A (Nice) Short History of the Mauritius Economy

By Kannen Ramsamy

One does not need history to know that a good house can only be built with the assurance of solid foundations. Many would argue that those foundations have been a little shaky of late, so it would perhaps be a good idea to revisit them

The Mauritian economy today is not in its finest state. Like in most of the world, repercussions from the financial crash are still reverberating across the nation and the economy has been facing decline for a number of years. Last month’s budget was met with intense scrutiny, particularly around the government’s decision to tackle the massive public debt by dipping into the accumulated reserves of the Central Bank and through the sale of key public assets. Meanwhile extremely favourable tax conditions continue to be provided to large corporations and land developers, while small businesses, entrepreneurs and citizens feel the pressure of hampered growth.

Many are unhappy, but where do the answers to the problems lie? While various views will shape out of different philosophies, it can sometimes be useful for everyone to take a short detour through historical success to seek out these answers. Indeed it is through such reflections that one can discover timeless insights. After all, as Ralph Waldo Emmerson so aptly said, ‘man is explicable by nothing less than all his history’. In this spirit, let’s take a brief look at the more positive history of the Mauritian economy.

We’ll start from post-independence in 1968, when Mauritius immediately capitalised on its primary export commodity, sugar, by passing the all-important Export Processing Zones (EPZ) Act in 1970. This act provided financial incentives to those who entered the export manufacturing market, and subsequently EPZ exports grew at 31% per annum, and EPZ employment expanded by 38%. An immediate effort was then made to build functioning institutional structures on the back of the export-orientated economy. Revenue gained from high sugar prices and international loans was funnelled into strengthening institutional structures for industry and commerce.

The early 1970s also saw foreign consultants train Mauritians to staff new bureaus of project evaluation, export marketing, investment promotion, and monitoring, and enabled the government to establish an export insurance program and an intensive promotional campaign. Industrial expansion of this type consolidated the economic influence of the EPZ, and it was not long before its symptomatically favourable labour and tax rules began to encourage Foreign Direct Investment by the Chinese to boost the textile and apparel industry.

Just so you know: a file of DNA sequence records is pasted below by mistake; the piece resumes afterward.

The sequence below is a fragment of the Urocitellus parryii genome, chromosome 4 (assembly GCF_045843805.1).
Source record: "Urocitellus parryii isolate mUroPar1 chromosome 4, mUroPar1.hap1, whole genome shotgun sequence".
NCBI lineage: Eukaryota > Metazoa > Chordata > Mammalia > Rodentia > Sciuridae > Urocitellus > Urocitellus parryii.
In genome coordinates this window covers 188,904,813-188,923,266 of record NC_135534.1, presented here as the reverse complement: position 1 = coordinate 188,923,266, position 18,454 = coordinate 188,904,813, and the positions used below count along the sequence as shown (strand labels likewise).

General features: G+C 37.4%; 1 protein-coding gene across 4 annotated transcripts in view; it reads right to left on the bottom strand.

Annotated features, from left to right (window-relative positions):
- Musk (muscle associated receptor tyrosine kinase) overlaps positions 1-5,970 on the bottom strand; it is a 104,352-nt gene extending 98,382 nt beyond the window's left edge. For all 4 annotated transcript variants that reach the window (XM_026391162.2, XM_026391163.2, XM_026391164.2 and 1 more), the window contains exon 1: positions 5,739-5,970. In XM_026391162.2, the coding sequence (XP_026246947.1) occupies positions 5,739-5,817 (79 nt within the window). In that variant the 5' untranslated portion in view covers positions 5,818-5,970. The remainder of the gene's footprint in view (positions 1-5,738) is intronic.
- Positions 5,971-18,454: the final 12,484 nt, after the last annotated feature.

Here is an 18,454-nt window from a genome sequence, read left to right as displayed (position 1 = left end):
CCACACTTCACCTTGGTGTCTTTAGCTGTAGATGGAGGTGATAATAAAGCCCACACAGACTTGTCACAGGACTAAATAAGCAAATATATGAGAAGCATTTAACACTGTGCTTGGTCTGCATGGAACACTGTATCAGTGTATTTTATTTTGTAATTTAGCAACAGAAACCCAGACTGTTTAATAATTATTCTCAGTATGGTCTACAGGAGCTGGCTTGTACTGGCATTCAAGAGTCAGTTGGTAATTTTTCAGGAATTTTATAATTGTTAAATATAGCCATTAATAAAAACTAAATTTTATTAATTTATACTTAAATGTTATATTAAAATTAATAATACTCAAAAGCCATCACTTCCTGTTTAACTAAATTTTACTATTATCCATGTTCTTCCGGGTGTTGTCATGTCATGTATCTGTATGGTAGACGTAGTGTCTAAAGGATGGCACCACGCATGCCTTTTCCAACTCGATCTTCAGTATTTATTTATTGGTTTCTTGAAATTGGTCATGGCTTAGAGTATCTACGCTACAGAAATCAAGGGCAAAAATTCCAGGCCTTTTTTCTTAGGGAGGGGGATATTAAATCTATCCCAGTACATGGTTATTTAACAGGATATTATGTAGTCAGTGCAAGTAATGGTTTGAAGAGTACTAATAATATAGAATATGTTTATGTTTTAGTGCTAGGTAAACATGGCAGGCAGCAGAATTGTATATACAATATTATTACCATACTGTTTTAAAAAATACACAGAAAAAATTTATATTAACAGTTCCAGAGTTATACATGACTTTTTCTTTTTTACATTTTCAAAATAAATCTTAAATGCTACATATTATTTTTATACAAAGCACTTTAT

A multitude of goods and services, namely sugar, textiles, tourism and ICT had infiltrated the market and began to boost the country’s GDP growth, with the critical benefit of foreign investment rather than foreign aid. Mauritius had no doubt begun its economic development with a dependence on a single commodity, but by 1986 the EPZ’s export earnings surpassed in value the earnings from sugar exports, which were by then only 38% of the total. Thus, Mauritius broke away from being dependent on a single crop for foreign exchange earnings, employment, and output growth.

Yet it would be remiss to avoid mentioning here those political institutions that played such a crucial role in this material success. A key factor to securing the fair distribution of economic resources was the establishment of institutional mechanisms which ensured that labour, business and government met periodically to negotiate key economic parameters.

For example, since the early 1970s, the Pay Research Bureau tripartite committee would meet to discuss and advise on wage rate adjustments in accordance with the annual cost of living. The National Remuneration Board, another tripartite committee which has also met since the 1970s, set the minimum wage for most blue-collar work. Other unions such as the Mauritius Labour Congress, General Workers Federation and Mauritius Export Processing Zone Association played a key role in ensuring cohesion across public-private relations.

Through a combination of positive socio-economic policies and effective management of public-private linkages, economic growth by way of GDP growth translated directly into poverty reduction and human development. Perhaps a key historic lesson here is to remember that a better quality of human life is the purpose behind the statistics and numbers of economics, so it follows that those very same humans ought to have skin in the game when setting the rules for the game.

As with most other African countries that had only recently gained independence, however, international loans were a morbid necessity for Mauritius, and by 1979 foreign debt had risen to 226 million US dollars. In response, the World Bank implemented a structural adjustment program to which Mauritius adhered. Unsurprisingly, the austerity measures of the program caused great social unrest, with high rates of inflation and unemployment in the early 1980s.